Lind’s experiment is widely considered the first clinical trial, but there was still a far way to go before trials could get published today. The first innovation was the placebo. I’ve talked about placebos before in Episode 8. Placebo first entered medical parlance in 1811, when it was defined as “an epithet given to any medicine more to please than benefit the patient,” which is similar to our understanding, though notably excepting the placebo effect. That would have to wait until Austin Flint, an American physician who today is most remembered for the Austin Flint murmur that you hear in patients with aortic regurgitation. The nineteenth century was the beginning of modern scientific medicine, and like today, snake oil salesmen — except, literally using snake oil — abounded. Flint recognized that the natural history of diseases could obfuscate treatment effects. To take a modern example, colds do get better after taking echinacea — but colds also get better on their own. He came up with an ingenious way to get around this — he performed an experiment on convicts suffering rheumatic fever (and we won’t get too much into ethics here), giving 13 of them a placebo herbal injection, and 13 others the standard treatment of the day. In 12 of the 13 cases there was no difference in outcome. Flint called this the “placeboic remedy,” and encouraged interventions to be tested against a placebo rather than the natural course of the disease.
The advent of chemistry brought hundreds of new medicinal compounds, and from Flint’s placeboic trial it was just a hop, skip, and a jump to the modern clinical trial. While there is some debate exactly who made it first, the first widely recognized RCT was conducted in 1946. Designed by Bradford Hill, now considered the father of the RCT, it randomized tuberculosis patients to two groups — one which received bedrest only, the standard of care, and the other which would get streptomycin and bedrest. Dr. Hill carefully designed two innovations that would change medicine. The first was allocation concealment. Enrolled patients were randomized to either group with a random number table, completely independently from the researchers. The second was double-blinding; patients in the streptomycin group were unaware that they were getting any special treatment, and the physicians evaluating them — for example, when reviewing x-rays to look for response — were unaware which group the patients belonged to.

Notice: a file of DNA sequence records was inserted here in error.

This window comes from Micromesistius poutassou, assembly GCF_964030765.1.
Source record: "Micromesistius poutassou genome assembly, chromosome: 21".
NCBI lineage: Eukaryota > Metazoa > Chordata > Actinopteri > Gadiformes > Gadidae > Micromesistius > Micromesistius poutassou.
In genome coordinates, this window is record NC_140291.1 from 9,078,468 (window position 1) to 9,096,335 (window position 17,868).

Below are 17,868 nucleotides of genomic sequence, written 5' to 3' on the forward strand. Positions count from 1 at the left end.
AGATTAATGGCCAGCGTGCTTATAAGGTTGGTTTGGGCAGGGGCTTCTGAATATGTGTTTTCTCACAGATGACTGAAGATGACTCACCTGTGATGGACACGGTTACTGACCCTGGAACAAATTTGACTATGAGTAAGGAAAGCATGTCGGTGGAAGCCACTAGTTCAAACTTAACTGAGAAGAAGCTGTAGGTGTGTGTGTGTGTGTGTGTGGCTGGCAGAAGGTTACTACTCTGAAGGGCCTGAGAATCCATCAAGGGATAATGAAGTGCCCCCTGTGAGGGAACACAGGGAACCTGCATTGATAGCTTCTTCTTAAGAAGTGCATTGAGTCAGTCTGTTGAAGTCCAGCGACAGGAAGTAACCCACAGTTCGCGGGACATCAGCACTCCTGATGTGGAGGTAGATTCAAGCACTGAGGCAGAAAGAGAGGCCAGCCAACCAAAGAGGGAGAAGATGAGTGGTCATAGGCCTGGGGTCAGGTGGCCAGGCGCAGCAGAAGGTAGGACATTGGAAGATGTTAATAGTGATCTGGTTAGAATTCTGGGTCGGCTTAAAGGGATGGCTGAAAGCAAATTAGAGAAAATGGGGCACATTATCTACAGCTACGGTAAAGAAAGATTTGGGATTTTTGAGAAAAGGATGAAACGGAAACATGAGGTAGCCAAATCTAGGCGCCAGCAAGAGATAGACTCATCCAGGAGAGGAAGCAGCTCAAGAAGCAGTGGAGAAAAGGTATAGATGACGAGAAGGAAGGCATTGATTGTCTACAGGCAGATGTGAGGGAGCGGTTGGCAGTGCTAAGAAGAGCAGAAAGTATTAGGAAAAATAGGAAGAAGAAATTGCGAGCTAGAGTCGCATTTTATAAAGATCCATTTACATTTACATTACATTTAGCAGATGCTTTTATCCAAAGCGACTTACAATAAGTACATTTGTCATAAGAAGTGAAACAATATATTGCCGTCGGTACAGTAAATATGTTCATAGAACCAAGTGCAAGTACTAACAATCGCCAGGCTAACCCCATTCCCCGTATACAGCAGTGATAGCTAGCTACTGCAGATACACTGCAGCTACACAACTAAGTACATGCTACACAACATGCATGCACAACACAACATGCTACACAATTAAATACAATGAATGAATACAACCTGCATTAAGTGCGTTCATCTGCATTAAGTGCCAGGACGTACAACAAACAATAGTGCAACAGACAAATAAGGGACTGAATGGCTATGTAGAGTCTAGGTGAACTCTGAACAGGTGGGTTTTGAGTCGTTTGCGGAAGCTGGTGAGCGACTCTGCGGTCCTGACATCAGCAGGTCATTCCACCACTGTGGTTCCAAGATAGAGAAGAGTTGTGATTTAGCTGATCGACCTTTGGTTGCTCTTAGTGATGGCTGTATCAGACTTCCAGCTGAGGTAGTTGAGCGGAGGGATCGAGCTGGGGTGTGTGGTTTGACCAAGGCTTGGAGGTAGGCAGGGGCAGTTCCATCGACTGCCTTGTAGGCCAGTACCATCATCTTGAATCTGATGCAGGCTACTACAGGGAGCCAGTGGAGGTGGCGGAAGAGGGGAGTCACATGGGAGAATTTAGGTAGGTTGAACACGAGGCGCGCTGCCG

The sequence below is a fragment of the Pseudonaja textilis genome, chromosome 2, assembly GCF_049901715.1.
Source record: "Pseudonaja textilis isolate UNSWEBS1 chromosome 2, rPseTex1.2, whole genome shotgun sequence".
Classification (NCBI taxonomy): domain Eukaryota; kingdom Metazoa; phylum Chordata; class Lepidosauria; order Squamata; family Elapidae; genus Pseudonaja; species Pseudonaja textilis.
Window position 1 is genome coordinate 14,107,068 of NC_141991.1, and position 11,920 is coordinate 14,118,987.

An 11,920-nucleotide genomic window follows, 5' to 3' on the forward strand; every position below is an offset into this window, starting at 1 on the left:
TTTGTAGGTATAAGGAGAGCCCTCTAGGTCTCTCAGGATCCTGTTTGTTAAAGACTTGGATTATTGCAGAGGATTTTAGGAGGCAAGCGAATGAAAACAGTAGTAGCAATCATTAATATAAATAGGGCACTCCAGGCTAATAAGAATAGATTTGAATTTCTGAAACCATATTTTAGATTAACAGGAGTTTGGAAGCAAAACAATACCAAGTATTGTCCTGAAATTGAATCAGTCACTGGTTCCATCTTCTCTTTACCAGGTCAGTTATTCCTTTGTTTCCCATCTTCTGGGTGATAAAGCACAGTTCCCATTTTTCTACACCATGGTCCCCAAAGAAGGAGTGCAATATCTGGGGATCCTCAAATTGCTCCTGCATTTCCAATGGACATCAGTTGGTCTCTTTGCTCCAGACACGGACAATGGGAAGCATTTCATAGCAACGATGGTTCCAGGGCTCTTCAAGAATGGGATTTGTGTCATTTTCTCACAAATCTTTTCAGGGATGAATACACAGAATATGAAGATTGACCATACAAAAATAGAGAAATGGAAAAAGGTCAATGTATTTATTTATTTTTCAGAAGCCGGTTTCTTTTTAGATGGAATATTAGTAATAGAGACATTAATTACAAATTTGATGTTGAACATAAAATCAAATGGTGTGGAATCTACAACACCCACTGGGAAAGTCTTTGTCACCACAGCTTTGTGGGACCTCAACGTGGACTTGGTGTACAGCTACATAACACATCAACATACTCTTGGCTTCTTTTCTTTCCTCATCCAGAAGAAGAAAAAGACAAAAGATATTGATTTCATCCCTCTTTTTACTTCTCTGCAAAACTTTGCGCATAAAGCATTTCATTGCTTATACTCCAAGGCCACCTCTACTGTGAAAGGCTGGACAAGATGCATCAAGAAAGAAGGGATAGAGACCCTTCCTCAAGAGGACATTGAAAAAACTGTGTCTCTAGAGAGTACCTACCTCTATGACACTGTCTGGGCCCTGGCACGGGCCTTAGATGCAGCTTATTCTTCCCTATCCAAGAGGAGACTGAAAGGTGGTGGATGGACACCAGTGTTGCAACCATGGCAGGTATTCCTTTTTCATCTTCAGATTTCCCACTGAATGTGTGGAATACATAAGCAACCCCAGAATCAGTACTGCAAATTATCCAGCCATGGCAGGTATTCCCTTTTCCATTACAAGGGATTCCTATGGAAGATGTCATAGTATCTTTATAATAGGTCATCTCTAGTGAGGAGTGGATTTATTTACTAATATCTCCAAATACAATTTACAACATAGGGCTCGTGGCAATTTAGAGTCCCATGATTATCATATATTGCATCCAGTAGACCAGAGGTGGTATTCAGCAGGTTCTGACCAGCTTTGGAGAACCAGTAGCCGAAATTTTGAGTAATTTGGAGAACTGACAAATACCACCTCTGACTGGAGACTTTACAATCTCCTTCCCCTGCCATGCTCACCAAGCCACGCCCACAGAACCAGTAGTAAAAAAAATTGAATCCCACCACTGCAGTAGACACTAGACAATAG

Despite Dr. Hill’s fears that physicians would loathe to adapt to a model that discounted personal experience, within a few years, his innovations had been adapted so much that the randomized controlled trial has become the gold standard by which physicians answer questions — so much so that his methods have been used in fields as disparate as political science and education policy.
So there you have it — next time you consider an otherwise pedestrian clinical question, like blood pressure — you’re participating in a process that stretches back to vegetarian Babylonian warriors and Enlightenment orange juice.
Bhatt A, Evolution of Clinical Research: A History Before and Beyond James Lind. Perspect Clin Res. 2010 Jan-Marc; 1(1): 6-10. (http://www.ncbi.nlm.nih.gov/pmc/articles/PMC3149409/)
Collier, R. Legumes, lemons, and streptomycin: A short history of the clinical trial. CMAJ. 2009 Jan 6; 180(1): 23-24. (http://www.ncbi.nlm.nih.gov/pmc/articles/PMC2612069/)